This past Saturday, I went to see the Target Margin Theater’s production of Uriel Acosta – I Want That Man! at The Chocolate Factory in Long Island City. What does this have to do with film? Well, the thoroughly bizarre performance – which had something to do with the life of the titular Jewish philosopher, the Yiddish play about him and all sorts of other related material – featured some very interesting video-centric content, including images of bearded men, Hebrew words and more projected onto plumes of smoke drifting upon the stage area. The performance also included a bit of curious puppeteering that was projected onto screens for the audience’s viewing pleasure. So there was a significant multimedia component.
Unfortunately, it didn’t stop the production from being rather dull and confusing – the many sequences during which the actors spoke their lines loudly and concurrently exemplified this issue. Still, the piece got me wondering about the future of cinema and how it could relate to live theater … how these media could be juxtaposed in creative ways. There’s no reason to think these are exclusive from one another, but while theater may include snippets of film, you’d be hard pressed to find movies outside of The Rocky Horror Picture Show where live performance forms an integral (albeit cosmetic) part of the experience. Perhaps we need more of the latter, though in a form where we’re not reacting to the proceedings onscreen but in accord with them. That somehow our decisions affect what happens in the movie.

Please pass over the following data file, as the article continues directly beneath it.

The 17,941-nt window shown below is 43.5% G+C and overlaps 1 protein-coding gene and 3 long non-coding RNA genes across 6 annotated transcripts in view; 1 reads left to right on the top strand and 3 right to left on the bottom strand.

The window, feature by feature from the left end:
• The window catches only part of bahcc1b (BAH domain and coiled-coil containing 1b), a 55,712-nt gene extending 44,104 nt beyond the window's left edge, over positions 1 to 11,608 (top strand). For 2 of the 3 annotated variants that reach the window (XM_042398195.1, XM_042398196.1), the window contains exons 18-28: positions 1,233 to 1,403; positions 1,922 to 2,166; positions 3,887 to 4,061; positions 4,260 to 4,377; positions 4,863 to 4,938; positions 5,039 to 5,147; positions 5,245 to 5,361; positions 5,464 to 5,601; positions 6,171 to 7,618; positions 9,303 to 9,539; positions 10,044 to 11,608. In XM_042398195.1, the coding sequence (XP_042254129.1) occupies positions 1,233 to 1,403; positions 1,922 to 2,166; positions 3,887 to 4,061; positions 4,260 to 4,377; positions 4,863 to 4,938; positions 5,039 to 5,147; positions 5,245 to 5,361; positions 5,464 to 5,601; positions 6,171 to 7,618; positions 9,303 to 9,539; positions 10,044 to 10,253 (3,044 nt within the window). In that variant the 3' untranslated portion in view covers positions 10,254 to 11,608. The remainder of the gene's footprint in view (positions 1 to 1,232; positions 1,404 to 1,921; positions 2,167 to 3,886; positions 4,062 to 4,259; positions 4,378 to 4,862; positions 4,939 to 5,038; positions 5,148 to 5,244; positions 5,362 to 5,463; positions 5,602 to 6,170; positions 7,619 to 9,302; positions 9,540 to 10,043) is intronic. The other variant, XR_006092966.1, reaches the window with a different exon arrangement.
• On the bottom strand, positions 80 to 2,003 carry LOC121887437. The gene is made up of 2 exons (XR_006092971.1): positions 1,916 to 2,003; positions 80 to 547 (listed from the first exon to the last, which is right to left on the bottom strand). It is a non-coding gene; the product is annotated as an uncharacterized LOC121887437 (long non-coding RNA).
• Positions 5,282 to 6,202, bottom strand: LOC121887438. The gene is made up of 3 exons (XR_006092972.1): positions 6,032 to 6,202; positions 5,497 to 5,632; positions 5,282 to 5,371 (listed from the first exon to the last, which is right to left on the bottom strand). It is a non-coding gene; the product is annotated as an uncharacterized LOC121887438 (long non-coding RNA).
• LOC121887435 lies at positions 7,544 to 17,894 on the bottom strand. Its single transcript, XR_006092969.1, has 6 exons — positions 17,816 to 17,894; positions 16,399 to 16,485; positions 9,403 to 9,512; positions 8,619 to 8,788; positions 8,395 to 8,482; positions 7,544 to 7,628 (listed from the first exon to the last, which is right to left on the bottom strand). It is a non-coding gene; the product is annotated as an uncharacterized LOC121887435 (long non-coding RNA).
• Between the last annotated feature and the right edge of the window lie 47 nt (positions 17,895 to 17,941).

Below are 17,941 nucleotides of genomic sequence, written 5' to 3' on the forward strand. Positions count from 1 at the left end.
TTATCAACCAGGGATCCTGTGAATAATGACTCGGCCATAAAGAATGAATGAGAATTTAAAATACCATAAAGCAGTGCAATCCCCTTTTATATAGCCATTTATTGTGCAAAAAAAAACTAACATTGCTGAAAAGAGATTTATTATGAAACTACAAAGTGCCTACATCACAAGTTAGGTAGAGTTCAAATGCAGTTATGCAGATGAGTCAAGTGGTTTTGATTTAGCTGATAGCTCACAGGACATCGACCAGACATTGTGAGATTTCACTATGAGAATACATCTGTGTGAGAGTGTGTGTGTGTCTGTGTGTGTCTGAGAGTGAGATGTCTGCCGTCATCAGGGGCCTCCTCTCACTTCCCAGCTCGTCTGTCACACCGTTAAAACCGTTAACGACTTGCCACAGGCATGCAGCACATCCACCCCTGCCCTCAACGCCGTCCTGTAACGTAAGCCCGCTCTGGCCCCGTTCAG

That may sound like a futuristic idea, but it’s already been toyed with in films such as Fahrenheit 451, in which the characters participate in mundane teleplays whose characters seem to react to the outside participants. Hopefully, a new breed of this type of thing could be more involving.
There’s a chance this has already been done, by the way, and I’m just not privy to it. So if I’m wishing here for something that’s already obsolete, I apologize in advance.